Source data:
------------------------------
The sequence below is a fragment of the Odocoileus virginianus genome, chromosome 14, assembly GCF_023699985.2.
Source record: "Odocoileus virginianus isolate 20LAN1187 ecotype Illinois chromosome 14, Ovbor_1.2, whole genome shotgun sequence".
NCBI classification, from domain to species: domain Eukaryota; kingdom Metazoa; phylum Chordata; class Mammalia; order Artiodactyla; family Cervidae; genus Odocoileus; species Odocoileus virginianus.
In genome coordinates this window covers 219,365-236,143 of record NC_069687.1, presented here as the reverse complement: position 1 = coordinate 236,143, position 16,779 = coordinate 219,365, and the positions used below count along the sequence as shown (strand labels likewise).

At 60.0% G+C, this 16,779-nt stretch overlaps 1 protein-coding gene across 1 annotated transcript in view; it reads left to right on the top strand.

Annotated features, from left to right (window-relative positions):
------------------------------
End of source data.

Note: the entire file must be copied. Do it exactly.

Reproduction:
The sequence below is a fragment of the Odocoileus virginianus genome, chromosome 14, assembly GCF_023699985.2.
Source record: "Odocoileus virginianus isolate 20LAN1187 ecotype Illinois chromosome 14, Ovbor_1.2, whole genome shotgun sequence".
NCBI classification, from domain to species: domain Eukaryota; kingdom Metazoa; phylum Chordata; class Mammalia; order Artiodactyla; family Cervidae; genus Odocoileus; species Odocoileus virginianus.
In genome coordinates this window covers 219,365-236,143 of record NC_069687.1, presented here as the reverse complement: position 1 = coordinate 236,143, position 16,779 = coordinate 219,365, and the positions used below count along the sequence as shown (strand labels likewise).

At 60.0% G+C, this 16,779-nt stretch overlaps 1 protein-coding gene across 1 annotated transcript in view; it reads left to right on the top strand.

Annotated features, from left to right (window-relative positions):